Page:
The Ministry of Health (MOH) has announced that the National Immunisation Programme has started administering booster doses for high-risk groups. The COVID-19 booster shots will be given to senior citizens aged 60 years old and above, as well as frontline workers.
The booster shot will be administered to eligible individuals at least 6 months after completing their COVID-19 vaccination. Eligible individuals will be informed via MySejahtera. For users without the app, they will be notified via SMS or phone call from the respective vaccination centre.
The booster shots are also administered for free under the National Immunisation Programme and it is aimed at prolonging optimal protection against the coronavirus. According to MOH, boosters are necessary as the protection levels may decline due to waning immunity.
MOH added that the administration of COVID-19 vaccine booster dose will be led by private clinics (GPs) under ProtectHealth Corporation Sdn Bhd. Senior citizens (60 years old and above) can get their booster jabs at private clinics while government health facilities will be focused on providing booster doses for their healthcare workers. Meanwhile, Malaysia armed forces healthcare facilities will administer booster doses for their own frontliners.
At the moment, Pfizer (Comirnaty) is currently the only vaccine that has been given conditional approval for booster shots in Malaysia. Health Minister Khairy Jamaluddin recently said Malaysia has approved mix-and-match vaccines for boosters and the Ministry will be conducting a study for heterologous vaccination starting in Sarawak in November 2021. The mix-and-match vaccination will eventually be extended to more states after approval from the Medical Review & Ethics Committee (MREC).
What is the difference between the booster and third dose?
While “booster” and “third-dose” may sound similar and often used interchangeably, they are actually different. Boosters are administered to fully vaccinated individuals who have gotten sufficient protection earlier but the protection levels may wane over time. Boosters are currently authorised to be administered for adults 6 months after receiving their second dose.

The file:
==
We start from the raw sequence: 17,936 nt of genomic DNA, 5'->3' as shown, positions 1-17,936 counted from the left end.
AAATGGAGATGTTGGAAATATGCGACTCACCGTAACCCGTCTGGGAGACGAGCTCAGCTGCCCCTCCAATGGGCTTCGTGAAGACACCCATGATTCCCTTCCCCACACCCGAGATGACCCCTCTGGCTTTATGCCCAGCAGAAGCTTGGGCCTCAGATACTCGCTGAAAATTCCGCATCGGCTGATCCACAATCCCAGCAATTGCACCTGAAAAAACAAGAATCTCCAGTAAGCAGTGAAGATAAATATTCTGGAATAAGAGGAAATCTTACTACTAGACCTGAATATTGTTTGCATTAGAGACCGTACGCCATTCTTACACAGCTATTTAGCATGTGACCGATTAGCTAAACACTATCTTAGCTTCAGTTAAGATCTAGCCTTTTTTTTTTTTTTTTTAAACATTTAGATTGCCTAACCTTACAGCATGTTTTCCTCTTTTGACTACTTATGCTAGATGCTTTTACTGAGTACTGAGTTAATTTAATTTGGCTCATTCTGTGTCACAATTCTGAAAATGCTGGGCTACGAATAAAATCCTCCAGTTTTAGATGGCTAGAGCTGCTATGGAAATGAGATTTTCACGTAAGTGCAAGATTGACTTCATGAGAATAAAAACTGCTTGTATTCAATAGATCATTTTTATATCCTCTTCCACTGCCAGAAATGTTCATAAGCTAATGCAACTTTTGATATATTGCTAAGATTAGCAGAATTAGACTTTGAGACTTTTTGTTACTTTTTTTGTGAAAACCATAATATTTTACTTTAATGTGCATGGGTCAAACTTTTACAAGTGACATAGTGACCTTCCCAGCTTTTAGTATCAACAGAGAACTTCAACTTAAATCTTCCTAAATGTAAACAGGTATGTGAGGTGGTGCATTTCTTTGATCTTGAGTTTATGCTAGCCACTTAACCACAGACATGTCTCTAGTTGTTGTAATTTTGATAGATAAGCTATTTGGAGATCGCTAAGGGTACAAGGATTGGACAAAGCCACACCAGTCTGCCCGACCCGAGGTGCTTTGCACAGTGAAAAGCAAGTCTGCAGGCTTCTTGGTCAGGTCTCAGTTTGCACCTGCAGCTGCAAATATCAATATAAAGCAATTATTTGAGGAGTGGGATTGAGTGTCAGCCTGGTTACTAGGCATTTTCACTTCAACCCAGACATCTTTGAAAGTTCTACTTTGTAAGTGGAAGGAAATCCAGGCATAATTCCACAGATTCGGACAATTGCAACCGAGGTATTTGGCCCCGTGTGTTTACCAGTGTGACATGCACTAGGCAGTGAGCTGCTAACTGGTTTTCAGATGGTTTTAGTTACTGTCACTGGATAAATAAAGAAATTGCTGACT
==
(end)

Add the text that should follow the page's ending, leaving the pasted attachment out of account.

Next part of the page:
Meanwhile, the third-dose is defined as additional doses for people who are immunocompromised as they didn’t have sufficient immune response after receiving two doses of the vaccine. This includes cancer patients, organ recipients, kidney patients who require dialysis and individuals who can’t get enough protection from the standard two-dose vaccination. The third dose will be administered at least 28 days after receiving the second dose.
The Ministry of Health has assured that Malaysia’s COVID-19 vaccine supply is sufficient to administer the booster and third doses. Eligible individuals are urged to come forward to get their extra doses to get optimal protection against COVID-19 infection.
As of 13th October, Malaysia has administered over 46 million vaccine doses. 75.4% of the population have received at least one dose while 66.6% of the population have completed their vaccination with either a single or two dose vaccine. 90.9% of adults in Malaysia have completed their vaccination and all states in Malaysia except for Sabah have lifted interstate travel restrictions.
Malaysia is currently seeing a decline in new daily cases, hospitalisation and deaths over the past few weeks. The country has recorded less than 10,000 cases a day since 3rd October 2021 and the current positivity rate from COVID-19 tests conducted is at 6.6%.
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